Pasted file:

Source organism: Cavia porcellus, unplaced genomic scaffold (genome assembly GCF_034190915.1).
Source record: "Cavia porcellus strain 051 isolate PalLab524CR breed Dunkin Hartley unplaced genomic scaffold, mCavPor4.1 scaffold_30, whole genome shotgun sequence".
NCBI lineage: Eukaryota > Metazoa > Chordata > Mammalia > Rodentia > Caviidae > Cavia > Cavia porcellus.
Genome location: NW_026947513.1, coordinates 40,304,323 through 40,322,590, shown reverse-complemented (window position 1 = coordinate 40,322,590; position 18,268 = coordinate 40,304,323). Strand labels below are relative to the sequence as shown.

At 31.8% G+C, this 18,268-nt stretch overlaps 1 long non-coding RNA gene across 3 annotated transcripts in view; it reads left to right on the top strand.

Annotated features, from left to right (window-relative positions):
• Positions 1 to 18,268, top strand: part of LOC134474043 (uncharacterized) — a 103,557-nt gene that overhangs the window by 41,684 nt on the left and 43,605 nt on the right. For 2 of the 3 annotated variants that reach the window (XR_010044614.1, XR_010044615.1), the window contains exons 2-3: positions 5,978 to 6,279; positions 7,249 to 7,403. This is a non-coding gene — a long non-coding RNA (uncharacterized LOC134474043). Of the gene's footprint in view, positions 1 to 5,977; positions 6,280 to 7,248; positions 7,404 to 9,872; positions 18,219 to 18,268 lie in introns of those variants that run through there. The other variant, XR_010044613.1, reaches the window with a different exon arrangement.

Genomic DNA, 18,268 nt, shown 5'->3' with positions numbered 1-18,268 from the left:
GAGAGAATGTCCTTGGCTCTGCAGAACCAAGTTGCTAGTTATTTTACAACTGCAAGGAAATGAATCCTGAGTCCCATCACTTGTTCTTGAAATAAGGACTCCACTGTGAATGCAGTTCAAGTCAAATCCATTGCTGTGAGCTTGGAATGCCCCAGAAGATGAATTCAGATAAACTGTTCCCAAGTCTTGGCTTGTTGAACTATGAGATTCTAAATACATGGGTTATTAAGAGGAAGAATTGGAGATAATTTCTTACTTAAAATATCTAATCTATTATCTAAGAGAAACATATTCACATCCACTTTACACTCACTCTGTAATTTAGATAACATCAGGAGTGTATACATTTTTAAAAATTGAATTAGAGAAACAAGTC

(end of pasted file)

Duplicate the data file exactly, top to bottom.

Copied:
Source organism: Cavia porcellus, unplaced genomic scaffold (genome assembly GCF_034190915.1).
Source record: "Cavia porcellus strain 051 isolate PalLab524CR breed Dunkin Hartley unplaced genomic scaffold, mCavPor4.1 scaffold_30, whole genome shotgun sequence".
NCBI lineage: Eukaryota > Metazoa > Chordata > Mammalia > Rodentia > Caviidae > Cavia > Cavia porcellus.
Genome location: NW_026947513.1, coordinates 40,304,323 through 40,322,590, shown reverse-complemented (window position 1 = coordinate 40,322,590; position 18,268 = coordinate 40,304,323). Strand labels below are relative to the sequence as shown.

At 31.8% G+C, this 18,268-nt stretch overlaps 1 long non-coding RNA gene across 3 annotated transcripts in view; it reads left to right on the top strand.

Annotated features, from left to right (window-relative positions):
• Positions 1 to 18,268, top strand: part of LOC134474043 (uncharacterized) — a 103,557-nt gene that overhangs the window by 41,684 nt on the left and 43,605 nt on the right. For 2 of the 3 annotated variants that reach the window (XR_010044614.1, XR_010044615.1), the window contains exons 2-3: positions 5,978 to 6,279; positions 7,249 to 7,403. This is a non-coding gene — a long non-coding RNA (uncharacterized LOC134474043). Of the gene's footprint in view, positions 1 to 5,977; positions 6,280 to 7,248; positions 7,404 to 9,872; positions 18,219 to 18,268 lie in introns of those variants that run through there. The other variant, XR_010044613.1, reaches the window with a different exon arrangement.

Genomic DNA, 18,268 nt, shown 5'->3' with positions numbered 1-18,268 from the left:
GAGAGAATGTCCTTGGCTCTGCAGAACCAAGTTGCTAGTTATTTTACAACTGCAAGGAAATGAATCCTGAGTCCCATCACTTGTTCTTGAAATAAGGACTCCACTGTGAATGCAGTTCAAGTCAAATCCATTGCTGTGAGCTTGGAATGCCCCAGAAGATGAATTCAGATAAACTGTTCCCAAGTCTTGGCTTGTTGAACTATGAGATTCTAAATACATGGGTTATTAAGAGGAAGAATTGGAGATAATTTCTTACTTAAAATATCTAATCTATTATCTAAGAGAAACATATTCACATCCACTTTACACTCACTCTGTAATTTAGATAACATCAGGAGTGTATACATTTTTAAAAATTGAATTAGAGAAACAAGTC